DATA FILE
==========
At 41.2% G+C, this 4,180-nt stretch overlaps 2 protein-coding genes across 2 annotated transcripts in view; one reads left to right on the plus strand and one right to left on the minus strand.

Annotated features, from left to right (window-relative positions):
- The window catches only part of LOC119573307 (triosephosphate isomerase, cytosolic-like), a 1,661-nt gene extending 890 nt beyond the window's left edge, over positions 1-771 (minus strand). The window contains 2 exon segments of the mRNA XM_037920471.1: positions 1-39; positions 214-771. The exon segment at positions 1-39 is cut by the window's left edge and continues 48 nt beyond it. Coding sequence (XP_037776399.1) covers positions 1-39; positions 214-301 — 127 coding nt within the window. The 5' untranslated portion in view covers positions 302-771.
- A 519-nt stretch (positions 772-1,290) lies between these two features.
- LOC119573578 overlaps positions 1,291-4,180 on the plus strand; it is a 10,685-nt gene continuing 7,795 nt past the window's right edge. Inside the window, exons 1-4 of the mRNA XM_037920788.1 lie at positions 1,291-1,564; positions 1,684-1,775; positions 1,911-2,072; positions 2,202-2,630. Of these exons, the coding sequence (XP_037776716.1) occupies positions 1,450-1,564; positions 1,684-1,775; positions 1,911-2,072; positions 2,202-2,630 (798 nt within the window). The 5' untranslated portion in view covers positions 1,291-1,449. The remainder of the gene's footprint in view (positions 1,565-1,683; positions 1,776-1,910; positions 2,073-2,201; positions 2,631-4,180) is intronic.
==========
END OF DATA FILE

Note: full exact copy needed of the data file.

At 41.2% G+C, this 4,180-nt stretch overlaps 2 protein-coding genes across 2 annotated transcripts in view; one reads left to right on the plus strand and one right to left on the minus strand.

Annotated features, from left to right (window-relative positions):
- The window catches only part of LOC119573307 (triosephosphate isomerase, cytosolic-like), a 1,661-nt gene extending 890 nt beyond the window's left edge, over positions 1-771 (minus strand). The window contains 2 exon segments of the mRNA XM_037920471.1: positions 1-39; positions 214-771. The exon segment at positions 1-39 is cut by the window's left edge and continues 48 nt beyond it. Coding sequence (XP_037776399.1) covers positions 1-39; positions 214-301 — 127 coding nt within the window. The 5' untranslated portion in view covers positions 302-771.
- A 519-nt stretch (positions 772-1,290) lies between these two features.
- LOC119573578 overlaps positions 1,291-4,180 on the plus strand; it is a 10,685-nt gene continuing 7,795 nt past the window's right edge. Inside the window, exons 1-4 of the mRNA XM_037920788.1 lie at positions 1,291-1,564; positions 1,684-1,775; positions 1,911-2,072; positions 2,202-2,630. Of these exons, the coding sequence (XP_037776716.1) occupies positions 1,450-1,564; positions 1,684-1,775; positions 1,911-2,072; positions 2,202-2,630 (798 nt within the window). The 5' untranslated portion in view covers positions 1,291-1,449. The remainder of the gene's footprint in view (positions 1,565-1,683; positions 1,776-1,910; positions 2,073-2,201; positions 2,631-4,180) is intronic.